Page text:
Title: Morgan, Henry
Source text: Surgeon General Joseph K. Barnes, United States Army, The Medical and Surgical History of the War of the Rebellion. (1861–65.), Part 1, Volume 2 (Washington, D.C.: Government Printing Office, 1870), 366.
Civil War Washington ID: med.d1e18210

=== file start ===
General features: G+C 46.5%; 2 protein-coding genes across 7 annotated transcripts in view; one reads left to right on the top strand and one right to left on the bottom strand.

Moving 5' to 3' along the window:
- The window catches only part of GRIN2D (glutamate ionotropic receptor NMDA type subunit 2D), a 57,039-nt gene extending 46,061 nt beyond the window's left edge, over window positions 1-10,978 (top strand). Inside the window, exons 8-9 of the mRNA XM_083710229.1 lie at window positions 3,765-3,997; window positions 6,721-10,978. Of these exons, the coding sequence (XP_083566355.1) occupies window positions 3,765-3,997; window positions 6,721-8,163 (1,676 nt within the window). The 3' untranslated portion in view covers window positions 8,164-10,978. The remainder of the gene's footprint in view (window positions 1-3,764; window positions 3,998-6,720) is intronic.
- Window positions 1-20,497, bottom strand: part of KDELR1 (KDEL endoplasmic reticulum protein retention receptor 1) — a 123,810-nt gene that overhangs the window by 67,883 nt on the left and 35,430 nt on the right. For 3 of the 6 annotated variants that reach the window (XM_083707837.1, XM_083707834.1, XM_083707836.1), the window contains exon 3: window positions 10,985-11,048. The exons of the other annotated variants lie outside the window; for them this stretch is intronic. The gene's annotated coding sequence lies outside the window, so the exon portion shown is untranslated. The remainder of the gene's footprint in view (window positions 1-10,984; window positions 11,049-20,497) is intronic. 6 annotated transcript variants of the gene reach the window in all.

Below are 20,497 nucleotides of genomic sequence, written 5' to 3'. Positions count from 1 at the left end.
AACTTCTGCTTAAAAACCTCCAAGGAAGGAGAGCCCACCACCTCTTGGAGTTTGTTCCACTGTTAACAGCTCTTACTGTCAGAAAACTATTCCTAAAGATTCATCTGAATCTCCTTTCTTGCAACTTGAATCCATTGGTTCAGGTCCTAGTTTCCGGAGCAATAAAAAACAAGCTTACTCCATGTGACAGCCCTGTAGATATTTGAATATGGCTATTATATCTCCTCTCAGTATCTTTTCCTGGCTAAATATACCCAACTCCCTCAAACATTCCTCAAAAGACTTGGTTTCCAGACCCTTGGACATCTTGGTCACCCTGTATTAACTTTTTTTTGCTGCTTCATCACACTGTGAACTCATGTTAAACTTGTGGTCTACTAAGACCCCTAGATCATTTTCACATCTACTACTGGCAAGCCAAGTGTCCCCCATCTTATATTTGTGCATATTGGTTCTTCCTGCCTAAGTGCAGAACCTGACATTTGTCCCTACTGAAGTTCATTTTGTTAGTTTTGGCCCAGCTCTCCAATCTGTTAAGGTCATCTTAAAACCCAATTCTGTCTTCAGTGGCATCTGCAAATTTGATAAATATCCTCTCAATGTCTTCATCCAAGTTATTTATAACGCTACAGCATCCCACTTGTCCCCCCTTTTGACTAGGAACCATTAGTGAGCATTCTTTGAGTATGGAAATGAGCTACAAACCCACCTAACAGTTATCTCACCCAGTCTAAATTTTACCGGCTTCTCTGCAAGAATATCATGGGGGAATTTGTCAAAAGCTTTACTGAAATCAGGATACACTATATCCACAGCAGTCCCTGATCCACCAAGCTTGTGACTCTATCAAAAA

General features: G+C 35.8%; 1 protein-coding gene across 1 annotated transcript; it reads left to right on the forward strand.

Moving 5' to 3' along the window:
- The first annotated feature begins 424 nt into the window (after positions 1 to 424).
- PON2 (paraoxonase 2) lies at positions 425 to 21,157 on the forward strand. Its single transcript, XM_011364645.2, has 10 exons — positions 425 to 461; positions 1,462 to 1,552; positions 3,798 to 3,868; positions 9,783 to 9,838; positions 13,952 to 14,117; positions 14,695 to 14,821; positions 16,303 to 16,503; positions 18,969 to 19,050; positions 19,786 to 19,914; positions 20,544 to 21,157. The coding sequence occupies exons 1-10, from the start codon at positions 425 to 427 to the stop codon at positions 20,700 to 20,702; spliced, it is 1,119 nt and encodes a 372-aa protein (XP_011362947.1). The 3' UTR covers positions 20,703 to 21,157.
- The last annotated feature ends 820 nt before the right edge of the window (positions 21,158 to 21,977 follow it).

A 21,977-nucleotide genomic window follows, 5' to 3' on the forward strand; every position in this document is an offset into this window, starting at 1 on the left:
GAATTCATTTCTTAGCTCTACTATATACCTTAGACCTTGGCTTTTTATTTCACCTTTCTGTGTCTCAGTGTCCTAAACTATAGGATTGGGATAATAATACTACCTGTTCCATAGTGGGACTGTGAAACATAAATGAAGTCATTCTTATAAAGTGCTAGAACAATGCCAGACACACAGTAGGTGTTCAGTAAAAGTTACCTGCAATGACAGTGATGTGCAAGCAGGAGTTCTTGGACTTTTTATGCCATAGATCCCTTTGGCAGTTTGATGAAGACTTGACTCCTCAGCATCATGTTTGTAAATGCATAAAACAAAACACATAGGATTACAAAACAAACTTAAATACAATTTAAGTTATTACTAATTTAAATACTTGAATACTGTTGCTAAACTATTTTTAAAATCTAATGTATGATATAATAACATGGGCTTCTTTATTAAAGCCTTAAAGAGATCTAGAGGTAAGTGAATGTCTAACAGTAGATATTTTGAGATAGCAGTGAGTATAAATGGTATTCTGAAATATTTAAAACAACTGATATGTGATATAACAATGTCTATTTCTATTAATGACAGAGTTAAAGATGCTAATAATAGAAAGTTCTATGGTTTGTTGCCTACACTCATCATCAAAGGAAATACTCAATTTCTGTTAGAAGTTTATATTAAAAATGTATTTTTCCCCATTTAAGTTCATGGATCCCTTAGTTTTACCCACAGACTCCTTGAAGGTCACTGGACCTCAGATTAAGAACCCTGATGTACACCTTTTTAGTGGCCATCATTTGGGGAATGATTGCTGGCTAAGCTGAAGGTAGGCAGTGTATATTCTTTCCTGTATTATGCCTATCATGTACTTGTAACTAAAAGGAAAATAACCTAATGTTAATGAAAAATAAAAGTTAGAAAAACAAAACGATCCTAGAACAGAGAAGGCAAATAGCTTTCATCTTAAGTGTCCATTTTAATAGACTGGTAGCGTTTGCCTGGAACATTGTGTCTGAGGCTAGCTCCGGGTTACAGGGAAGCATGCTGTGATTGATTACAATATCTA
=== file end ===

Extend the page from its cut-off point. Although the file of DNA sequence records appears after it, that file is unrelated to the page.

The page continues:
CASE.—Private Henry Morgan, Co. D, 77th New York Volunteers, aged 24 years, was wounded before Petersburg, Virginia, April 2d, 1865, by a conoidal ball, which entered at the left superior maxillary bone, facial surface, passed inward and downward into the mouth, destroying all the upper teeth on the left side. He was admitted, on the same day, to the hospital of the 2d division, Sixth Corps; simple dressings were applied to the wound. On April 12th, he was transferred to Harewood Hospital, Washington. When admitted, the right side of the head and face were very much inflamed, erysipelas closing both eyes, which disappeared under appropriate treatment, and, on May 1st, the patient was doing well. He was discharged from service on June 8th, 1865. He is a pensioner.